Caven Wade

(UM Legislative News Service) The Senate Local Government Committee tabled a bill  on a party-line vote that would have moved $2 billion of the state's surplus into the coal severance tax trust fund.

Sen. Ryan Lynch, D-Butte, sponsored Senate Bill 346, which would have taken 80% of the state’s surplus and set it aside in the state controlled trust fund that would accrue interest over time.

“It’s a very simple bill, and it builds on the legacy that has been laid out before us by a number of different folks that have sat in your seats, and my seat,” Lynch said.

The state’s more than $2 billion surplus, and where it should go, has been a dominating debate in the first half of the 2023 Legislative session. 

The interest rate on the coal endowment trust lies at about 3-3.5% which currently generates around $35 million every year, with it currently sitting at around $1 billion. The addition of $2 billion could generate close to an additional $80 million a year in interest.

Lynch said right now there’s an abundance of money, and that the state constitution lays out the ability for this money to be moved from the general fund into this trust so that the money can flow steadily and touch every part of Montana.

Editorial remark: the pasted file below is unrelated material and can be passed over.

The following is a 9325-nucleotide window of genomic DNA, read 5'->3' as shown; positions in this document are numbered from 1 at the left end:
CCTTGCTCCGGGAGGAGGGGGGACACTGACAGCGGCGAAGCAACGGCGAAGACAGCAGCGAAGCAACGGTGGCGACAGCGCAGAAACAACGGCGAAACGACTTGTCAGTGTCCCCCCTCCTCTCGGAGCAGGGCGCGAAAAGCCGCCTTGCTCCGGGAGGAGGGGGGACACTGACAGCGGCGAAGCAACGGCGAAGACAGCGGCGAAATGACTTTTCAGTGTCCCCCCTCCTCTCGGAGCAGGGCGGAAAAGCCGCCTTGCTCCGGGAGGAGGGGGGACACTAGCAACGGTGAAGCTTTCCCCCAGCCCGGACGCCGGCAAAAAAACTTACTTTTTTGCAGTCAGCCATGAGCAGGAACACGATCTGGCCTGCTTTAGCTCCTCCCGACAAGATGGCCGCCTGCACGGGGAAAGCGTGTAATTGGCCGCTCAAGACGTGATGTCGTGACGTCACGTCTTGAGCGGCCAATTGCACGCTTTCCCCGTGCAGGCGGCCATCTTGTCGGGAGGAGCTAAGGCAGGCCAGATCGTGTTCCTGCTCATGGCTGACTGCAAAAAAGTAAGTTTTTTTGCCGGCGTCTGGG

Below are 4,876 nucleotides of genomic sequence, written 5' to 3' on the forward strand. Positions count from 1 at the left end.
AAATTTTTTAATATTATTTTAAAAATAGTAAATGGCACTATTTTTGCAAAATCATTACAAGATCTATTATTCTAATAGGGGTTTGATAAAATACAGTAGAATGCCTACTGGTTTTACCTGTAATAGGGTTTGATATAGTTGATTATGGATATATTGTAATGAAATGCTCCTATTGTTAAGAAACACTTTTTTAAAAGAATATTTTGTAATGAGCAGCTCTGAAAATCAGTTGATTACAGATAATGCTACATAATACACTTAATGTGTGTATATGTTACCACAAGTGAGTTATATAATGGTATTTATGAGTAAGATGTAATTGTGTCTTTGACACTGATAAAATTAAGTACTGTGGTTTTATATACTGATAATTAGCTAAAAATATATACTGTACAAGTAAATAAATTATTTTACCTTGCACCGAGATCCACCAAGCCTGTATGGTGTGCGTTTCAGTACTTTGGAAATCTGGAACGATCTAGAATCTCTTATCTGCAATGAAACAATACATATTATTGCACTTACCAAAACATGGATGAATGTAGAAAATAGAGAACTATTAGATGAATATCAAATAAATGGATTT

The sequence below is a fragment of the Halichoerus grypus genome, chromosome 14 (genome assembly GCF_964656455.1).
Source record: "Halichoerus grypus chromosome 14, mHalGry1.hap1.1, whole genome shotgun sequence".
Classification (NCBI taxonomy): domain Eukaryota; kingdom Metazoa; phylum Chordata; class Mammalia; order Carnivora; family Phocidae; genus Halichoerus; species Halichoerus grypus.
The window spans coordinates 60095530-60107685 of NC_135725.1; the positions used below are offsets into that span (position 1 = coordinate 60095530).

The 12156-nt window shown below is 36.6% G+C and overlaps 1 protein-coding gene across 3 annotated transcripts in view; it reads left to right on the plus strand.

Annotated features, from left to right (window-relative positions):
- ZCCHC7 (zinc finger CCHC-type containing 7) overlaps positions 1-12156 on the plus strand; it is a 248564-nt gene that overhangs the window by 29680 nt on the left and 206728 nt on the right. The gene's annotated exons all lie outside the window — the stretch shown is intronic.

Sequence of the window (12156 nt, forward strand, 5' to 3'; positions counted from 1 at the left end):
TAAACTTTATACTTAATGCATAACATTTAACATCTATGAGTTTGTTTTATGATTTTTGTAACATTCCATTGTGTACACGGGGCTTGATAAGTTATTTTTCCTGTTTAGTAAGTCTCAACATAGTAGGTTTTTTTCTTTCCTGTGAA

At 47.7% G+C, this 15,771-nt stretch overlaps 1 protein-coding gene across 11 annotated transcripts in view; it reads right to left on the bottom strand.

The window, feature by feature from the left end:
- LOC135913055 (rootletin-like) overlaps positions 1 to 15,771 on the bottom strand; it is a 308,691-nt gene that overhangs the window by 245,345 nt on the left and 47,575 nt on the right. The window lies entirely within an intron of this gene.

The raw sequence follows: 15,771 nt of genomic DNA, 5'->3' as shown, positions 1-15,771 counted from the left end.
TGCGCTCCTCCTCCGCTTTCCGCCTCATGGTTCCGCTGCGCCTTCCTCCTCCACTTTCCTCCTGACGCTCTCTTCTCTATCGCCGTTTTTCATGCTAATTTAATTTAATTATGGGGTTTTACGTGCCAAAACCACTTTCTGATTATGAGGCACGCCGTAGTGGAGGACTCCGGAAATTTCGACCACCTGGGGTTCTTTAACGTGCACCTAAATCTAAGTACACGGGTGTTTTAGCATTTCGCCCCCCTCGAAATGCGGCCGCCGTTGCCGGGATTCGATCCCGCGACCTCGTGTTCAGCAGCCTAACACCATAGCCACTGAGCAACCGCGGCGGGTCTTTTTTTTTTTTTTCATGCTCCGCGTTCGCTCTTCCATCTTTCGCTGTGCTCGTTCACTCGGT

“I think as we save money, really you could put this in the category of a long-term property tax reduction, when you start talking about infrastructure and water, regional waters, when you talk about jobs and economic development,” Lynch said.

Sen. Dan Bartel, R-Lewistown, was a supporter of the bill and said that he wants to see another option being left out there for the legislators when it comes to balancing the budget and what to do with the surplus.

“We need to put this option in our toolbox to address the revenue surplus that seems to be growing every day,” Bartel said. “I just think this would be great and I think it would be a great opportunity to put money in for the future generations.”

There were no opponents at the bill’s hearing, but the committee raised several concerns about the impact this would have on other legislation currently going through, specifically the tax cut proposals.

“Budgets are about decisions and options, certainly I think that with the tax cuts that have already gone through there's enough room in the general fund balance for this to go,” Lynch said.

The Montana Legislature has a constitutional requirement to provide a balanced budget each session.

 

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